wikiHow to Hunt Rabbits With an Air Rifle

Rabbit hunting is a popular pastime and many people are wanting to get into this. The following wikiHow is designed to give users a brief oversight on how this can be done, and the most humane ways of going about this. Please note, you should also learn how to clean and skin a rabbit before eating your catch.

Steps

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    Buy an air rifle (.22 or .177) with a little under 12pcf (pounds per cubic foot) (12lbs is the legal limit before a license is needed in UK)
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    Find some rabbits.
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    Ask the landowner for permission to shoot his rabbits, maybe offer him 1 in ten kills to persuade him.
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    Zero your gun sights, get two old pillows and a target. Many decent ones can be printed off the internet, either a standard ringed target or a rabbit picture.
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    Now make sure you are more than 50 feet (15.2 m) away from the centre of a road or public area (closer is illegal - UK) and put your pillows down 30 yards (27.4 m) from your target.
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    Rest the gun on the piled up pillows, or better still use a bipod, and lie down and hold with both hands.
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    (If you have a telescopic sight set it to 30 yards)
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    DO NOT hold the gun tight if using a rest or if standing simply support the rifle wait on your forward hand and keep loose. allow your shoulder to move and the full recoil movement is complete. holding tight can mean you're not always on target
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    Aim for 5 seconds, breathe deeply in, relax all your other muscles(apart from those holding the gun) and exhale slowly. Halfway through, stop and hold for 2 seconds and slowly pull the trigger. Count to 5 before moving the gun away.
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    Change the sights a little and repeat. Keep moving the sights until you can successfully hit the point of aim 5 out of 5 times. Or until you can put 5 shots in the space of a 5 pence piece (about 10mm, half inch, diameter)
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    Practice, practice, practice—under different conditions, in different positions. Don't rush out and wound a creature. The purpose is to humanely kill it for food and pest control purposes, not torture it to death.
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    OPTION 1, TAKES AGES BUT WILL GUARANTEE A KILL.
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    Get on some warm clothes and maybe a thermos flask of tea or coffee and go lie down about 20–30 yards (18.3–27.4 m) from the target rabbit hole.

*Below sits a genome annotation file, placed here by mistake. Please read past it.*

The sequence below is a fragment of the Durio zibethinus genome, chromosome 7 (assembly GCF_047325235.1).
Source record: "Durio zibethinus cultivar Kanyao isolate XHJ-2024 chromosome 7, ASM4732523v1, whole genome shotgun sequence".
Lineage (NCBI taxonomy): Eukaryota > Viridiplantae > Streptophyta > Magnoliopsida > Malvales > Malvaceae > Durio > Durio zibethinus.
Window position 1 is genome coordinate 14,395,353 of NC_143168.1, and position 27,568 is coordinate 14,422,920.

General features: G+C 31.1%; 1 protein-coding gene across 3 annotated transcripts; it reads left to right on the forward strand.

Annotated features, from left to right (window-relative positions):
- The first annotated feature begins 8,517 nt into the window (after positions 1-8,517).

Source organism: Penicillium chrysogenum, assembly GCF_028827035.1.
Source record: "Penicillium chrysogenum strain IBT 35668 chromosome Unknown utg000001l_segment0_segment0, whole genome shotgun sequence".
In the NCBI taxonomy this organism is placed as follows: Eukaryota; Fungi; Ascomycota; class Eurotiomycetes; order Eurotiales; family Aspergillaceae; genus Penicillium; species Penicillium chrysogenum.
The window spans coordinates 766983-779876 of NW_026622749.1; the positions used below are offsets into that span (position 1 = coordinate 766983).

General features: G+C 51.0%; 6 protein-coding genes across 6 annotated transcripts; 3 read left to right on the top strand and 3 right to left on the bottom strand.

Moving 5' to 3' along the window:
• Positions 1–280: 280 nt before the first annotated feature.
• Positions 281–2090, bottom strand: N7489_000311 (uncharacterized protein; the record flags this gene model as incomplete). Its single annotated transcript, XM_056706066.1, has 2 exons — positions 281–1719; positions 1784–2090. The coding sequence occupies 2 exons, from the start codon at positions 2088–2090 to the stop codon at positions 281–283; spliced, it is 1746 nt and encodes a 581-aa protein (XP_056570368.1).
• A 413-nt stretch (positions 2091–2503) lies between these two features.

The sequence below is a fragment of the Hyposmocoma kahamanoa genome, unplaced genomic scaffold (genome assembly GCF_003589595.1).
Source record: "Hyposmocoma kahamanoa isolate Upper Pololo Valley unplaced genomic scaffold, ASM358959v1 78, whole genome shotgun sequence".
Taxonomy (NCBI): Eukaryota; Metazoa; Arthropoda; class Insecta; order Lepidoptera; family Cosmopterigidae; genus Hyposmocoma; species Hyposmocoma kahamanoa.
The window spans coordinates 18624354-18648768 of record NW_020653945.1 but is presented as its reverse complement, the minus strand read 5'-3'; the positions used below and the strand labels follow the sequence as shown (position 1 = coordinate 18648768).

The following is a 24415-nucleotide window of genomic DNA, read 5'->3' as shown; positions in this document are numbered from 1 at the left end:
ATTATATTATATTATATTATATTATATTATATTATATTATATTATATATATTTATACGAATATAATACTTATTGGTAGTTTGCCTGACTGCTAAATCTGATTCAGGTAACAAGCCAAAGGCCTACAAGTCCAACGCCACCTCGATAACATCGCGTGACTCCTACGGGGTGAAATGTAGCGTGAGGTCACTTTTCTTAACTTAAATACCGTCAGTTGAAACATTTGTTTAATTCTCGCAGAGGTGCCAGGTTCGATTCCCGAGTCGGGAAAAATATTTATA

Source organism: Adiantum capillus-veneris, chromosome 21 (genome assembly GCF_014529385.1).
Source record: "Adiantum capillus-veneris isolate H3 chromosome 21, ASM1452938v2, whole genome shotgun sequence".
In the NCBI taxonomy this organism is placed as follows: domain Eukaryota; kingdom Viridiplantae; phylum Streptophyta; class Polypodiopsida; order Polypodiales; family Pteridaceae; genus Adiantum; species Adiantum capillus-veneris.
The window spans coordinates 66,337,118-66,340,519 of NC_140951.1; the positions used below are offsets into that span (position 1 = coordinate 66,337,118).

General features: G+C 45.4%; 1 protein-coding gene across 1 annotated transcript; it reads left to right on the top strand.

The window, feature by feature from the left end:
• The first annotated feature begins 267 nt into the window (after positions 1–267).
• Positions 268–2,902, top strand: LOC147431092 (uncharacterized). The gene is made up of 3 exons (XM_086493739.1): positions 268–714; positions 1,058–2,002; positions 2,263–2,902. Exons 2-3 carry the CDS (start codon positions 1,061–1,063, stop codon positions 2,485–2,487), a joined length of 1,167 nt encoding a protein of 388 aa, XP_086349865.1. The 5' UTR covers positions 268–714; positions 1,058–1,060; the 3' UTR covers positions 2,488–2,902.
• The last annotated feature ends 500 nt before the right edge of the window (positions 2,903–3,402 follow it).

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    (load your gun at this point)
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    Wait until a rabbit comes out and then study it through the sights for about a minute.
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    Try not to move at all at this point.
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    Aim behind the eye just in front of the base of the ears, NOT BODY as this is more likely to wound the rabbit, causing it unnecessary pain. If going for a head shot, ensure that you aim for the space between the rabbits eye and the base of it's ear as this is the weakest part of the skull and will ensure a kill shot.
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    Use the process as for ZEROING, count to ten, relax...
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    Make sure the bunny is more than 2 yards (1.8 m) away from a hole or its nerves may make it jump down there and you've wasted a rabbit.
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    Take your shot
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    Now wait for a minute, then, hold the rabbit in both hands for 5 seconds and if you feel any movement fire point blank into the brain (mind your foot!), or if you have the nerve, hold it upside down by its rear legs and break its neck by a swift chop to the base of the skull. This requires a slight amount of force, but ensures instantaneous death by snapping the neck.
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    Now you have one very dead rabbit!

Tips

  • Know your kill zone. Always shoot within your zero range and don't rush the shot. A rabbit may be classed as vermin but it is a living creature and deserves a humane painless death, and it's up to the shooter to provide that.
  • Most gun stores have special hunting ammo for both .177 and .22.
  • A good quality, trusted dome-headed pellet is the usual choice for rabbiting. Hollow-point pellets, flat and pointed-head pellets are less accurate in flight. Zero with the exact same setup as you will use hunting.
  • Follow the guidelines and make sure that you have zeroed in your gun!
  • .177 rounds fly faster but do less damage on contact and .22 do more damage on contact but fly slower so choose carefully for your needs.

Warnings

  • Always go for a kill shot. If you wound an animal, make sure you ease its suffering as soon as possible.
  • Always ensure that you inform the local land owner of the plot of land where you will be hunting.
  • You may get fed up, but you should get something eventually.
  • Make sure you don't shoot other animals or people!

Article Info

Categories: Hunting